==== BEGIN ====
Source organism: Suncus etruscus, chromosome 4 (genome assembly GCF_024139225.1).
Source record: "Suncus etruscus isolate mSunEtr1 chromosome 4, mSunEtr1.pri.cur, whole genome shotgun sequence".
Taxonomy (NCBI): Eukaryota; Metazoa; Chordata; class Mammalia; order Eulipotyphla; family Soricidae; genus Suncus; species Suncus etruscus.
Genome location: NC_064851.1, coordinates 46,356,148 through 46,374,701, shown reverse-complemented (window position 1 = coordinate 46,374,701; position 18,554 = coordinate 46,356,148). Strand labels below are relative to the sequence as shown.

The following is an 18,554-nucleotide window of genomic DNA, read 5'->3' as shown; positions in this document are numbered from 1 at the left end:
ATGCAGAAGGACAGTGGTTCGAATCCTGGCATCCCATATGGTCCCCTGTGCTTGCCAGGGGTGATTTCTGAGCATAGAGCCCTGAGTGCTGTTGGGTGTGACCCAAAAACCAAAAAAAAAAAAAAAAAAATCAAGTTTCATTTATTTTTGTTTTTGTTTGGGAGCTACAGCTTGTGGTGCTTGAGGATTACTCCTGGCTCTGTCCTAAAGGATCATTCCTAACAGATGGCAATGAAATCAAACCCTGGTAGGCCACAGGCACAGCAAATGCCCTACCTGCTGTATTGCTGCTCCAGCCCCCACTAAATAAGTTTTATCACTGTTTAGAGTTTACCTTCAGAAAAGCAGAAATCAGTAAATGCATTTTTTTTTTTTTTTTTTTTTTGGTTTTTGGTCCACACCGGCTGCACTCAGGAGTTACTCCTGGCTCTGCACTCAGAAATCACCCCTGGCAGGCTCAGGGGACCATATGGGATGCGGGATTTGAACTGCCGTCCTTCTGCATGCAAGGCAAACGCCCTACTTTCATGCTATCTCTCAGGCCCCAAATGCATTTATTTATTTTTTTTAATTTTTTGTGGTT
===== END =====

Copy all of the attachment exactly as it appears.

Source organism: Suncus etruscus, chromosome 4 (genome assembly GCF_024139225.1).
Source record: "Suncus etruscus isolate mSunEtr1 chromosome 4, mSunEtr1.pri.cur, whole genome shotgun sequence".
Taxonomy (NCBI): Eukaryota; Metazoa; Chordata; class Mammalia; order Eulipotyphla; family Soricidae; genus Suncus; species Suncus etruscus.
Genome location: NC_064851.1, coordinates 46,356,148 through 46,374,701, shown reverse-complemented (window position 1 = coordinate 46,374,701; position 18,554 = coordinate 46,356,148). Strand labels below are relative to the sequence as shown.

The following is an 18,554-nucleotide window of genomic DNA, read 5'->3' as shown; positions in this document are numbered from 1 at the left end:
ATGCAGAAGGACAGTGGTTCGAATCCTGGCATCCCATATGGTCCCCTGTGCTTGCCAGGGGTGATTTCTGAGCATAGAGCCCTGAGTGCTGTTGGGTGTGACCCAAAAACCAAAAAAAAAAAAAAAAAAATCAAGTTTCATTTATTTTTGTTTTTGTTTGGGAGCTACAGCTTGTGGTGCTTGAGGATTACTCCTGGCTCTGTCCTAAAGGATCATTCCTAACAGATGGCAATGAAATCAAACCCTGGTAGGCCACAGGCACAGCAAATGCCCTACCTGCTGTATTGCTGCTCCAGCCCCCACTAAATAAGTTTTATCACTGTTTAGAGTTTACCTTCAGAAAAGCAGAAATCAGTAAATGCATTTTTTTTTTTTTTTTTTTTTTGGTTTTTGGTCCACACCGGCTGCACTCAGGAGTTACTCCTGGCTCTGCACTCAGAAATCACCCCTGGCAGGCTCAGGGGACCATATGGGATGCGGGATTTGAACTGCCGTCCTTCTGCATGCAAGGCAAACGCCCTACTTTCATGCTATCTCTCAGGCCCCAAATGCATTTATTTATTTTTTTTAATTTTTTGTGGTT